I’ve also learned about the more dire aspects of some women’s lives — early death related to childbirth, the loss of children to disease and accidents, destitution after the early death of a husband, prostitution, mental illness. These too were aspects of women’s lives.
The rich and varied history of individual women in Victoria and BC reflected the larger forces affecting society — local women such as Maria Grant and Cecilia Spofford were driving forces in the fight for women’s suffrage; mothers and wives coped with the loss of sons and husbands in the Great War; Victoria women joined the Canadian military as soon as they were allowed to.
Our annual women’s history tours are not designed to present the march of history. While it might be possible to construct such a tour, our aim is to focus on lives — what was it like to live in Victoria back then. We offer glimpses into the past through “the door of memory.”
If you have an interesting woman ancestor in your family who is buried in Ross Bay Cemetery, we would like to know about her. No outstanding achievements are necessary — we would be delighted to learn about more milliners and dressmakers, teachers, and war brides. The more we learn about our past, the richer our lives will be today. Please contact me by phone at 250-595-0386 or email at firstname.lastname@example.org.
Maria H. Grant Nellie Cashman
Tombstone House Diane Persson
The Tombstone House in Petersburg, Virginia is a wonderful example of waste not, want not. Or is it waste not, haunt-not? Only the owners would know.
Though it may look like a typical stone house, its foundation has macabre origins. The building was constructed in 1934 from the bottom half of government-issued marble tombstones that previously topped the graves of Union soldiers in Poplar Lawn Cemetery.
The soldiers all died in the siege of Petersburg, which lasted for nine months at the end of the Civil War. They were eventually buried at Poplar Lawn Cemetery. After their original wooden grave markers rotted away, the government installed upright marble headstones to take their place.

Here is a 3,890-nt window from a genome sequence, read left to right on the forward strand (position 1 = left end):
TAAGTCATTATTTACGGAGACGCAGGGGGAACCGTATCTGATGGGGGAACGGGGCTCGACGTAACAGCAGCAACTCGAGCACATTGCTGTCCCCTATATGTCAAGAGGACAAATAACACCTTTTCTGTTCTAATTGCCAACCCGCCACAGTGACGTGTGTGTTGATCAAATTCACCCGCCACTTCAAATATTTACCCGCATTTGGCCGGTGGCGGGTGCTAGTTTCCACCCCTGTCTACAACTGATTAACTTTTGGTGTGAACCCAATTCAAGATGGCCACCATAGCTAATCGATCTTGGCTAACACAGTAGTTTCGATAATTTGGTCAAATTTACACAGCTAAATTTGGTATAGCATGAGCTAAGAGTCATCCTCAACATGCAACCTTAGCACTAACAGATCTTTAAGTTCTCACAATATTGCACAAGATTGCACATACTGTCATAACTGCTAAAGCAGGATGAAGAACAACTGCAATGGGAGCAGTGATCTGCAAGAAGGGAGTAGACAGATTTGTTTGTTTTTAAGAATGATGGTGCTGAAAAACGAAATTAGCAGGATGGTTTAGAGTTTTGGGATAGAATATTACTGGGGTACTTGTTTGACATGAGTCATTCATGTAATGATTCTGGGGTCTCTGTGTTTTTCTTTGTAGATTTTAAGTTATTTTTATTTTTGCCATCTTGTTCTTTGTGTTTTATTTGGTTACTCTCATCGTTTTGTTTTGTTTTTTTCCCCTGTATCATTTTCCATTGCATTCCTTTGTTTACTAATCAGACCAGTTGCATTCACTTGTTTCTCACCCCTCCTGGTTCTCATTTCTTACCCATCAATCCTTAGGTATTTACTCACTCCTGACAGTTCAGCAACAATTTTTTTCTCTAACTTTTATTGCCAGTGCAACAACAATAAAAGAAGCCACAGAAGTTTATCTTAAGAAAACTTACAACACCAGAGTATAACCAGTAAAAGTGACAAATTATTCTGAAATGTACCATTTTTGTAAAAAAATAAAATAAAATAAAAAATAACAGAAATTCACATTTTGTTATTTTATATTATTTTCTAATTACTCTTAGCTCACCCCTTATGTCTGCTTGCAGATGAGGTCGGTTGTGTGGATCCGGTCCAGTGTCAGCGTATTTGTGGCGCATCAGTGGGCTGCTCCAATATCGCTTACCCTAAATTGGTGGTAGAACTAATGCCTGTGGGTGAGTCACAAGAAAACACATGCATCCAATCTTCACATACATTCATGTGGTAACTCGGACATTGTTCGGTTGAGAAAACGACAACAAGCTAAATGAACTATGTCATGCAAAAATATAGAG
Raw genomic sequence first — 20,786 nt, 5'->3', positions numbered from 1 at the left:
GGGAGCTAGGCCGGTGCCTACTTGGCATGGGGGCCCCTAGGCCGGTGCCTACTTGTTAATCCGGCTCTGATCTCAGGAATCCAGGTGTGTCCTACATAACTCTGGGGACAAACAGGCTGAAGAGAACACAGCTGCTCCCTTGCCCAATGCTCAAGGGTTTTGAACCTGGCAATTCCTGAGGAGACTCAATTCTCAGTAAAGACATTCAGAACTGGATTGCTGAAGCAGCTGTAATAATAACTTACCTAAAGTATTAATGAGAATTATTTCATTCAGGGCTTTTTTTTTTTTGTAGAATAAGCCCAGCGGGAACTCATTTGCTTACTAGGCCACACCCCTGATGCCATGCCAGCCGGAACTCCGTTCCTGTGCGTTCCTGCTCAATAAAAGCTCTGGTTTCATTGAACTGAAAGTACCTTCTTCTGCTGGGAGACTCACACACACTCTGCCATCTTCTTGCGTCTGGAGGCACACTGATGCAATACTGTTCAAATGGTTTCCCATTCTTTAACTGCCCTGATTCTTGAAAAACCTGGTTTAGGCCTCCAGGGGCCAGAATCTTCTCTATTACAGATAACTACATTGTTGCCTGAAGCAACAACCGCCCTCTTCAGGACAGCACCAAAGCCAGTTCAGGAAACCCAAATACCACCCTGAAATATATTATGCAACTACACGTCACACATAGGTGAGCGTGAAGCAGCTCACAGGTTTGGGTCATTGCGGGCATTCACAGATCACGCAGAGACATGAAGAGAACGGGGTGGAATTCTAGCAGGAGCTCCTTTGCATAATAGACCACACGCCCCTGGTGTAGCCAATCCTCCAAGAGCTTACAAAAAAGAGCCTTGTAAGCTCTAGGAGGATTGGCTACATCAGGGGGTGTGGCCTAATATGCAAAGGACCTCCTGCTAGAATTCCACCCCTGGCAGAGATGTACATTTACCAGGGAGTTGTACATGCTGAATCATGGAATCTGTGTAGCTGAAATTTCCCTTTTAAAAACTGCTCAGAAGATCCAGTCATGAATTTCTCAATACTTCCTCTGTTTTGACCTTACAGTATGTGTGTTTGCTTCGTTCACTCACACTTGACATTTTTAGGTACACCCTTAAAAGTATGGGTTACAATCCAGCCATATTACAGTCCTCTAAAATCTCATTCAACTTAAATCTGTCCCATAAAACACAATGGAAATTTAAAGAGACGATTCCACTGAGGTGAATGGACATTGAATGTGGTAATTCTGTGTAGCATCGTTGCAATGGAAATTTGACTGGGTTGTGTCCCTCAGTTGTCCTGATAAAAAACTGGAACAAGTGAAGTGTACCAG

However, during the Great Depression, maintaining the cemetery and the headstones suffered because of scant funding. The city decided to cut the tombstones in half and lay the top halves, which were engraved with the soldiers’ details, on the ground so they no longer stood erect. These makeshift flat graves saved money on mowing and maintenance costs.
The bottom halves of 2,200 tombstones were then sold for the princely sum of $45.
Their new owner, Oswald Young, used them to build his house, chimney, and walkway. Must be nice and cool (ghoul?) in the summer, but it may not be the most inviting door to knock on during Halloween.(from Atlas Obscura, https://www.atlasobscura.com/ )
Editor Needed! Gerry Buydens
Russ Stewart after many year of successfully being the editor of Stone Cuttings has decided to step down due to ill health. We will miss his interesting and well planned Newsletters. If you are interested in this position, contact myself or any member of the Executive.
A job description is available upon request. If you have any question, do not hesitate to contact me.
Membership Renewal Form
It’s time to renew your OCS membership for 2022. Please circle type of membership: Individual $30 Family $45 Student $20 Donations are greatly appreciated. Income tax receipts issued for donations over $10.00
Make cheques payable to The Old Cemeteries Society and mail to P.O. Box 50004, RPO Fairfield Plaza, Victoria BC, V8S 5L8 Membership cards are issued only if requested.